Location: Burnt Island, Fife, Scotland
The drinking fountain located at Kinghorn Road, Links Place is number 3 in the George Smith & Co. catalogue. Four columns with obelisk finials rise from a circular plinth to support a domed canopy. The interior column connectors to the dome are adorned with descending alligators and leafy decoration. Alligators were considered a symbol of evil and were hung from the ceilings of cabinets as a reminder of the mortality of humanity.
Arch faceplates with drip fret detail offer a flat surface for inscriptions in raised metal letters; civic virtues such as temperance were extolled on many drinking fountains. Over each arch are commemorative panels for dedication or crests. One of these four medallions bears the Burntisland coat of arms.
The canopy covers a fluted pedestal and wide basin containing a putto holding an oar, seated on an upturned urn (casting number 8). At the rear of the pedestal is housed a small basin at ground level for animals. The dome’s apex has a customized finial. Damage to the original finial can be seen when comparing the two photographs.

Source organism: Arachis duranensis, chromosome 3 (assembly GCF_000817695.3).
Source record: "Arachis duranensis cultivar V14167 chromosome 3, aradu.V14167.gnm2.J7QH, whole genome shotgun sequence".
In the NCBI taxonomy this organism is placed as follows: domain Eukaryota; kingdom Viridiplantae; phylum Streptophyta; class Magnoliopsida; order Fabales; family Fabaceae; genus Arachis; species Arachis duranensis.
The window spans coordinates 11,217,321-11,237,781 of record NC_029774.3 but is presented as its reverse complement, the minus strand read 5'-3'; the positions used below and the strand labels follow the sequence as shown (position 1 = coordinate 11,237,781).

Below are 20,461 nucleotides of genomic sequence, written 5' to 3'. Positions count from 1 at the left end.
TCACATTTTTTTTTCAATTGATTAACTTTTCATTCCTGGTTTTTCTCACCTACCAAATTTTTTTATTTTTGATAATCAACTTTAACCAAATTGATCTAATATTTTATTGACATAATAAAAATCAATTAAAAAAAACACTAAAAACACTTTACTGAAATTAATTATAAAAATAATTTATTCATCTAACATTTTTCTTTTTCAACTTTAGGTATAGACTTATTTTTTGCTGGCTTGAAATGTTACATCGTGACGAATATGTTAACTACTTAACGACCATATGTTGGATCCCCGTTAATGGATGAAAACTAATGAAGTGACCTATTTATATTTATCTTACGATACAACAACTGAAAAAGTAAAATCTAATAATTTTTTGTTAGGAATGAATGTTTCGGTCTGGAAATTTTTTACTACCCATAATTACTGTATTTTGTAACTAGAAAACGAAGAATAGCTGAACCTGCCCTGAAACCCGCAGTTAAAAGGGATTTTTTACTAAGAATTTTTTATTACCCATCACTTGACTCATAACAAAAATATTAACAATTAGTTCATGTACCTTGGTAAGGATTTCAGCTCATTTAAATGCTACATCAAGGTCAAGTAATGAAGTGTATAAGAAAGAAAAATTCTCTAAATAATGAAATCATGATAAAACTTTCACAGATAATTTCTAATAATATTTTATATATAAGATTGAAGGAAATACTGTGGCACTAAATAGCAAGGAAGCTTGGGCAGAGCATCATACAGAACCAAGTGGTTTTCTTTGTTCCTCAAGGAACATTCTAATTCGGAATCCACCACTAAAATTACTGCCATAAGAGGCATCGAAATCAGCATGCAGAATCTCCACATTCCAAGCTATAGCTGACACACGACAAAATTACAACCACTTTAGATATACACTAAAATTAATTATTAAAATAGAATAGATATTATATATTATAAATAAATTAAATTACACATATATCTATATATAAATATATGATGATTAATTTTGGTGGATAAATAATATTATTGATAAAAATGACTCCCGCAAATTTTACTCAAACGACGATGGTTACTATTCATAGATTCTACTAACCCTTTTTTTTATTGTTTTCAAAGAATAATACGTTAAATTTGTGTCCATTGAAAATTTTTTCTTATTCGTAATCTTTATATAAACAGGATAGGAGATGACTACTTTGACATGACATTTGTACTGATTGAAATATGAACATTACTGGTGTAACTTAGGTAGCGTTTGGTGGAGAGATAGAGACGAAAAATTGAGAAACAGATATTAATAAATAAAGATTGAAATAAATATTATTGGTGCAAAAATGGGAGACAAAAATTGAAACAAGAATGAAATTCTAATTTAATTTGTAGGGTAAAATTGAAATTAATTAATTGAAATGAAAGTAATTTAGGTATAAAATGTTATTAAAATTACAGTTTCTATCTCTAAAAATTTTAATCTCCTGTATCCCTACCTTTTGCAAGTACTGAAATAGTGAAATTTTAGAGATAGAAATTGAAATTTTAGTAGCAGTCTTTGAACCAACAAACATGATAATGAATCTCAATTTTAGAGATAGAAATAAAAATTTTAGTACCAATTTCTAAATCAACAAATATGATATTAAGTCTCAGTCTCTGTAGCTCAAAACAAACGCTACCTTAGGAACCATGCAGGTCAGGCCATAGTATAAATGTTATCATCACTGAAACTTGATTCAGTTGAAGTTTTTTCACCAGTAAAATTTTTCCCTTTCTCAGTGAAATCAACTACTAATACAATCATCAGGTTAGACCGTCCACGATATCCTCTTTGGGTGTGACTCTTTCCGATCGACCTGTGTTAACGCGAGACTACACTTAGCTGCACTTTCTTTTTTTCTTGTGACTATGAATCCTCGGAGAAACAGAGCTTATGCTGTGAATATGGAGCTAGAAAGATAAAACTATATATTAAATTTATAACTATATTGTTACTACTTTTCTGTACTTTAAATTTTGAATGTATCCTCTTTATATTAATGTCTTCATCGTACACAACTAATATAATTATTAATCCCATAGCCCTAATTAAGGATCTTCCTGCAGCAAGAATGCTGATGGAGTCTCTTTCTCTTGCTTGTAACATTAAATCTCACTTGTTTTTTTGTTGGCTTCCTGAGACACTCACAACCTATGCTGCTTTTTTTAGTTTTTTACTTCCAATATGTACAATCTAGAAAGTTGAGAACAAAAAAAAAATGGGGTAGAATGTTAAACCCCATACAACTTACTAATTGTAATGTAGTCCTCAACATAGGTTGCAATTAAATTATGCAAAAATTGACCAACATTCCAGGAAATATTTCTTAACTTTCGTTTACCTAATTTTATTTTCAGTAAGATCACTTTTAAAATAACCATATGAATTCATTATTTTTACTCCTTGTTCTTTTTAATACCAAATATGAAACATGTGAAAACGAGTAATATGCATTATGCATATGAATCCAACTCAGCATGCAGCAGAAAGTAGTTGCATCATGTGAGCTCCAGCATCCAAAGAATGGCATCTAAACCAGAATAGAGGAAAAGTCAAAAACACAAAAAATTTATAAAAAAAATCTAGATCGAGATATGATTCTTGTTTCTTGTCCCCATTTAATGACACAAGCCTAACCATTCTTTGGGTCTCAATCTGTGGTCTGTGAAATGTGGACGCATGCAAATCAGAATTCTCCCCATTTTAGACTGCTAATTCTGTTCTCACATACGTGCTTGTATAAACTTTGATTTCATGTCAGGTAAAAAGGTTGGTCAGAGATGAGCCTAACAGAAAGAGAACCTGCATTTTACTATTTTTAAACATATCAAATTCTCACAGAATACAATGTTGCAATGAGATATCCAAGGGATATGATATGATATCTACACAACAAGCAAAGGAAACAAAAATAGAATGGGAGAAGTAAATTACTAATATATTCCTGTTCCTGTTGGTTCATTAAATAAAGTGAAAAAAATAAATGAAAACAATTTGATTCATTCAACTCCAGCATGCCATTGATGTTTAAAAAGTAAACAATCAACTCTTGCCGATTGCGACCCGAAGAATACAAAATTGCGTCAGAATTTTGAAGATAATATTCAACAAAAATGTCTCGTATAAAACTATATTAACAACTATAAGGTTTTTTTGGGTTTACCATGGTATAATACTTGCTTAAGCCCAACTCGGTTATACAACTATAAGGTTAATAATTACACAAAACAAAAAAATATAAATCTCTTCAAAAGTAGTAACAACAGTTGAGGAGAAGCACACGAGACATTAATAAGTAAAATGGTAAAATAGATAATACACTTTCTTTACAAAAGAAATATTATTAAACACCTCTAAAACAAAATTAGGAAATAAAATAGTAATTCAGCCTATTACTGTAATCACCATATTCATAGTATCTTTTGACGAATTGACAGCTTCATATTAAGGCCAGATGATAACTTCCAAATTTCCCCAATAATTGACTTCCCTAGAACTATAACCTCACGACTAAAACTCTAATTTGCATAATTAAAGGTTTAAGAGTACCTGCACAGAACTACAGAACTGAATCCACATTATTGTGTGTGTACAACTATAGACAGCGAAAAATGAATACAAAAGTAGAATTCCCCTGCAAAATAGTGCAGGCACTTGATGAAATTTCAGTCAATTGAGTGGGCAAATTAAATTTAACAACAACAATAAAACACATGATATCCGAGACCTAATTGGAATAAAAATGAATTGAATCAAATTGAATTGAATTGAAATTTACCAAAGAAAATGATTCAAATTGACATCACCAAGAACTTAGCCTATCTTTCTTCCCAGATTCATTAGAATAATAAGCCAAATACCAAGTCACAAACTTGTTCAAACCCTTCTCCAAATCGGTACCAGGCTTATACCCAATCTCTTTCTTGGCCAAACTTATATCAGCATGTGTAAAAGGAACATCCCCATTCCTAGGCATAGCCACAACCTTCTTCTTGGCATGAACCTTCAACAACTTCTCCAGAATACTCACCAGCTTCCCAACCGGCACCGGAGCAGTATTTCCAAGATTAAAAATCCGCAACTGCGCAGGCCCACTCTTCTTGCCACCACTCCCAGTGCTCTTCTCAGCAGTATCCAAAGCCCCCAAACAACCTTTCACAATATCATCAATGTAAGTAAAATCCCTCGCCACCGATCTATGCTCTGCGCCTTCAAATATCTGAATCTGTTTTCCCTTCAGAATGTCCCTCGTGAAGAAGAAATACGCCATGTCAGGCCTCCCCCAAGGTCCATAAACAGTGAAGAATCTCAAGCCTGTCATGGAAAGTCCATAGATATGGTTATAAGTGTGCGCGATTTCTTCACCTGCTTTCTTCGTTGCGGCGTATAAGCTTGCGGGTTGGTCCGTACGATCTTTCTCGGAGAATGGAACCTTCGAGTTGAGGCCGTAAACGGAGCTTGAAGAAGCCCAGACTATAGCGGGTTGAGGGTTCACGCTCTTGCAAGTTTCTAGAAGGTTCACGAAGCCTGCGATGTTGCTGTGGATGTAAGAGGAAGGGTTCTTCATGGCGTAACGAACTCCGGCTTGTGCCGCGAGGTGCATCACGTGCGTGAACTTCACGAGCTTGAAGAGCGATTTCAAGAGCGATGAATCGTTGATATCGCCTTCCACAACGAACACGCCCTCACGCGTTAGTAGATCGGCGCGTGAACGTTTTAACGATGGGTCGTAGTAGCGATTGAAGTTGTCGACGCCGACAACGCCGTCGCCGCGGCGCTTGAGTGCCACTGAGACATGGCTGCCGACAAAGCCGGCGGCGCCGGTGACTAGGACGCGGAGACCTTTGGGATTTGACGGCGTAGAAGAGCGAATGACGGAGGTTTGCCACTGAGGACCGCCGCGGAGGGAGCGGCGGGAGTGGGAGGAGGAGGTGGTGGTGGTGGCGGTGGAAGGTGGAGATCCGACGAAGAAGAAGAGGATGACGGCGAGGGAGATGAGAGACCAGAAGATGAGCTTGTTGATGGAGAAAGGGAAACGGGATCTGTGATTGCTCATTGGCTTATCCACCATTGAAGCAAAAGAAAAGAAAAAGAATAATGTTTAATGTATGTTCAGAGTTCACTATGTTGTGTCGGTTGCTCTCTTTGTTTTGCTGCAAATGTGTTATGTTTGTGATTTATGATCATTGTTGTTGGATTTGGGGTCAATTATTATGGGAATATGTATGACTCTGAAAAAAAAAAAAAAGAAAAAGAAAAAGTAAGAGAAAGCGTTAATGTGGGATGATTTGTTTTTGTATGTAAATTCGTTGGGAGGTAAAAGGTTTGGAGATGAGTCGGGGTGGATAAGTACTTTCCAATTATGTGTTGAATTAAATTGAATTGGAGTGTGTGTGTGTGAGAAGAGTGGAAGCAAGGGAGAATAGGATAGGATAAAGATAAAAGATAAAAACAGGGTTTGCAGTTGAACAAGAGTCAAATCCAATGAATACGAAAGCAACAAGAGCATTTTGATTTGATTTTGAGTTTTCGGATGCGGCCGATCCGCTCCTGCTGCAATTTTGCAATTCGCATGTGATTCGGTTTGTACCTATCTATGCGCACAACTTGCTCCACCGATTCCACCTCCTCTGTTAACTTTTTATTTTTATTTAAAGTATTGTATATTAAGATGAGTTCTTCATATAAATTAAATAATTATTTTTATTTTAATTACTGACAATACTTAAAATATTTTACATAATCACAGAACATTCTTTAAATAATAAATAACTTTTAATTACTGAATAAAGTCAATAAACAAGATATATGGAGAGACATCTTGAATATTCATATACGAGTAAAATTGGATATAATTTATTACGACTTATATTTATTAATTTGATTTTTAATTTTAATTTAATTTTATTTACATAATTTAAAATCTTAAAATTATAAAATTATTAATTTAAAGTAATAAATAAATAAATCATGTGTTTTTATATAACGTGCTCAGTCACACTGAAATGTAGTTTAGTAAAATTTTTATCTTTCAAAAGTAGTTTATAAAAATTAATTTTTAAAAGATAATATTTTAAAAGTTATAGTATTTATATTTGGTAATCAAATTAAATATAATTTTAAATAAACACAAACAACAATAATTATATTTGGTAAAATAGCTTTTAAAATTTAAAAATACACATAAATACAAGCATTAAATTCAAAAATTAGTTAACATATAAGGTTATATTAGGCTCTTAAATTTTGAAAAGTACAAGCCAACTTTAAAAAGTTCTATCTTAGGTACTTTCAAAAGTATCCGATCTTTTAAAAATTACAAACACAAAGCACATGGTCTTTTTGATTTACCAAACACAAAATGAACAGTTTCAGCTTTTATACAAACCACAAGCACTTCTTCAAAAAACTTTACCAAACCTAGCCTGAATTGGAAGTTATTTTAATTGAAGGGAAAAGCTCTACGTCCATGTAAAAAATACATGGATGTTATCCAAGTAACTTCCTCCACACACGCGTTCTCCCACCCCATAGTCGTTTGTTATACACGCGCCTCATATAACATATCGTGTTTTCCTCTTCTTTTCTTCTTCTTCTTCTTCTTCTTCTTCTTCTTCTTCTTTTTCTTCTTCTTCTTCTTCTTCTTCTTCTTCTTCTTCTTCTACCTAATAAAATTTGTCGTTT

The fountain was gifted to the town by James Taylor of Starley Hall, a merchant of Leith, in recognition of the kindness extended to him by the town council. Date of erection is unknown. On 31 March 1995 it was listed a category C historic building.
- Finial, a sculptured ornament fixed to the top of a peak, arch, gable or similar structure
- Fret, running or repeated ornament
- Putto (plural is Putti), a figure in a work of art depicted as a chubby male child, usually nude
- Pedestal, an architectural support for a column or statue